We all know that over a quarter of all children in the US do not graduate high school, and of the ones that do, fewer than one third go on to graduate with a college degree. Do the math; about a quarter of all children end up with college degrees.
The painting is described thus: "Ludwig van Beethoven was recognised as a child prodigy. He worked at the age of 13 as organist, pianist/harpsichordist and violist at the court in Bonn, and had published three early piano sonatas. This portrait in oils is the earliest authenticated likeness of Beethoven." (Photo credit: Wikipedia)
Knowing this, would it be better to just test for the brightest 25% of kids in preschool, and then focus our resources on them?
Doesn’t that very idea send shivers up your spine?
Yet, according to an article in the August 2012 issue of the Journal of Educational and Instructional Studies in the World, this is exactly what a number of nations are doing in order to push national development forward.
In their article, Drawing for Early Education of Creative Thinking of Children of Different Cultures, Dr. Ghazi Chakroun and Dr. Lina Abu Safieh point to the tests used in Saudi Ariabia, Egypt, Tunisia, and France “as a strategic bet for a better future.” According to the article, tests are increasingly able to distinguish the cognitively talented at a very early age, independent of language, gender, and culture.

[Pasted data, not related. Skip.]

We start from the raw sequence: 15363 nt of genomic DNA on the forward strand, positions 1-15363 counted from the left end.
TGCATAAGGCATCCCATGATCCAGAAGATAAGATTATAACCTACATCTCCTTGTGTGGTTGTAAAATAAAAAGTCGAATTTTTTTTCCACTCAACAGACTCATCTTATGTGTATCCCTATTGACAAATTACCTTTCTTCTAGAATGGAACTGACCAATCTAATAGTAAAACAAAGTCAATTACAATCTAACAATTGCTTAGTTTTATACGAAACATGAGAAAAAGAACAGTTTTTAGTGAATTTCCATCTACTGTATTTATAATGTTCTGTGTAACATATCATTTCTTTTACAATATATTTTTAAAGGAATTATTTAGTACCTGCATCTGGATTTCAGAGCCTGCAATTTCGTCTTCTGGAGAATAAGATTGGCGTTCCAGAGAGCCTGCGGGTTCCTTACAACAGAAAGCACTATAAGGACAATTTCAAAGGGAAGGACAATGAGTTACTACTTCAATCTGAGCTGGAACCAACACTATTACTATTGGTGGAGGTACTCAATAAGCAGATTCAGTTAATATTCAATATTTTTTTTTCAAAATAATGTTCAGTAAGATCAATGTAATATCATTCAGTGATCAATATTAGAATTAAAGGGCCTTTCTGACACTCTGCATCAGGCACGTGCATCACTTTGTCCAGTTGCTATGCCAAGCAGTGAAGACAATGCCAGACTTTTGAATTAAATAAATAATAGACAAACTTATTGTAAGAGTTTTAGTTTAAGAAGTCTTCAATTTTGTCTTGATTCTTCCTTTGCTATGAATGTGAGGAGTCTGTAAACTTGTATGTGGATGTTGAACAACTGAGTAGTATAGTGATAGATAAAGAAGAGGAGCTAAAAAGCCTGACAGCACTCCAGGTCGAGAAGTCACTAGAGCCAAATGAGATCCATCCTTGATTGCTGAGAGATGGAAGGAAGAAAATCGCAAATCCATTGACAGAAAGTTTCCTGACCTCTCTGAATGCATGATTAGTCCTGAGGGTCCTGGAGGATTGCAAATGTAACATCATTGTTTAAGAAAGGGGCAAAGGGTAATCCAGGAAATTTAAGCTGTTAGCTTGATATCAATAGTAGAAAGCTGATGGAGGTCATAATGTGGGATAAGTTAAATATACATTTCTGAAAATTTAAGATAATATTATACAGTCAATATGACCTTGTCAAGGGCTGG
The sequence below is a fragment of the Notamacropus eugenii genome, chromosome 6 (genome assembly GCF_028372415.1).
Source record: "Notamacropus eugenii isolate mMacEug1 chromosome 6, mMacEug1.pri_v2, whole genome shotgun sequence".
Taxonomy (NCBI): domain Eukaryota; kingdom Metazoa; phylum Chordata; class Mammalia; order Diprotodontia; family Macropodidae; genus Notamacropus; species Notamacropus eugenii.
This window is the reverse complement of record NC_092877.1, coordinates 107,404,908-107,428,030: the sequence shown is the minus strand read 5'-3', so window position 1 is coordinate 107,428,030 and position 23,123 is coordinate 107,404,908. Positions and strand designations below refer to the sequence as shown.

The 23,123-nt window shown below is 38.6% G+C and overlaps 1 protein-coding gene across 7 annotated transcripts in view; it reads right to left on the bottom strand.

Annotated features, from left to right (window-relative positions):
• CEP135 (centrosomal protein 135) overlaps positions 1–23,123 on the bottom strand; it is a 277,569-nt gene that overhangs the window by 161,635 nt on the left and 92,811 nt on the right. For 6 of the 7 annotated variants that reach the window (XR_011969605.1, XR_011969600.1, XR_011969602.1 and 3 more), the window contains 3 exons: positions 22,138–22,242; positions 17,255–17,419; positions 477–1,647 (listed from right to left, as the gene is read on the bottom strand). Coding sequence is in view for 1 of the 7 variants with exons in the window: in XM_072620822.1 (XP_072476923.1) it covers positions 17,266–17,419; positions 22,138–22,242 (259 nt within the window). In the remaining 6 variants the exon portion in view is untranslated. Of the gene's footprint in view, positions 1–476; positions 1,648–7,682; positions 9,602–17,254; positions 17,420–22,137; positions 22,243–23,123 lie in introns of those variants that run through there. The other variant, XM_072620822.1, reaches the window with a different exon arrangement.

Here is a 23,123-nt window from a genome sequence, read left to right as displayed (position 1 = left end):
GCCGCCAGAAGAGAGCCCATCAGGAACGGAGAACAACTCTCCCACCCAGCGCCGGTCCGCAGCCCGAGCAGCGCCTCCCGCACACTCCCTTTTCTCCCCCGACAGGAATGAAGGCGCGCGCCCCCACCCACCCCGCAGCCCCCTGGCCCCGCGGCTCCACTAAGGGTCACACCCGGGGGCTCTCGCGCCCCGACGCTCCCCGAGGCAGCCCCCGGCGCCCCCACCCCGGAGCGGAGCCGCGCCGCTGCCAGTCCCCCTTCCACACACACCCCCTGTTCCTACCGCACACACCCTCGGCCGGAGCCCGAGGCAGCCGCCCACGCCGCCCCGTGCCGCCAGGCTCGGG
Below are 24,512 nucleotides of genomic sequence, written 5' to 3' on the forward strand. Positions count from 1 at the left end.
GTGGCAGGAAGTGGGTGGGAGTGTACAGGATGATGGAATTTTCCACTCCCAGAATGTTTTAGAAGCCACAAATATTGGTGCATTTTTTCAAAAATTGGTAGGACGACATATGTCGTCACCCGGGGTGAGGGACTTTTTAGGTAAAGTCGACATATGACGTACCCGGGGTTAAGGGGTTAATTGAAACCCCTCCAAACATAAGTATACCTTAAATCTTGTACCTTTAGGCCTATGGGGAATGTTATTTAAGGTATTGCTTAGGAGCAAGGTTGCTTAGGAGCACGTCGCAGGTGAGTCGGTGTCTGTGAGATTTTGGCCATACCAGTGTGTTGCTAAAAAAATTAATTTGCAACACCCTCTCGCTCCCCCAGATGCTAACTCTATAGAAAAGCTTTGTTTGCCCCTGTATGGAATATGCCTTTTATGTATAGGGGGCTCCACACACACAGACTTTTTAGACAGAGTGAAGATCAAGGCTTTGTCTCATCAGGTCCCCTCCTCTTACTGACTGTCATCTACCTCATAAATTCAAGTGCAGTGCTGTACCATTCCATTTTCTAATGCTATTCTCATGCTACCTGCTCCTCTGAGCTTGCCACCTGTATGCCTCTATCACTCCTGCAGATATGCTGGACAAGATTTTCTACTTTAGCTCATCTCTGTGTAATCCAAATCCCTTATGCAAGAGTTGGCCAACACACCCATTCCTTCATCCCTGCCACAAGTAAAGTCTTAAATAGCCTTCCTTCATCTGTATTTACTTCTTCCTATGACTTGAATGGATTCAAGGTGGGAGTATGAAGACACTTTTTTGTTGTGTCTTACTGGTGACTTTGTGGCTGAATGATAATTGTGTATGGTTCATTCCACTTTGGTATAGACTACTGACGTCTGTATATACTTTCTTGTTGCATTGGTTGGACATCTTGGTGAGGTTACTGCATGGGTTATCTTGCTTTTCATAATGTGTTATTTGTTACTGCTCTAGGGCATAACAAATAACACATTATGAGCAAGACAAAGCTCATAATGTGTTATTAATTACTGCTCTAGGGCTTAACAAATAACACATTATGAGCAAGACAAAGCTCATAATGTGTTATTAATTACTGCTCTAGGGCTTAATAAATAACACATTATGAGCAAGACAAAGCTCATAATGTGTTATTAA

Imagine a national policy to give up on 75% of a country’s five year olds.
The second item is just as scary, but in a different way.
At the NY Technology Meetup this week, there was a really cool demonstration of Tripl.com. You sign up for the service, which is free. Tripl then goes through all your Facebook friends’ Facebook, Flickr, Foursquare, and Instagram pictures and posts (and possibly other social networks) to generate travel logs. You can follow their trips on maps with markers for all their pictures, you can see links to historical information about where they’ve been, and you can read their posts about the highlights about the trips. The site then aggregates the data about those travels so that it can be sold to advertisers.
This means that if a friend of yours signs up for the service, your data is accessed and then sent to Tripl clients. And if one company has figured out how to do this, doesn’t that mean others have and/or will? And what control do you really have over how that data is used?
One attendee asked the founders of Tripl, “What if we don’t want our data shared or sold this way?”
And the answer, “Don’t use social networks.”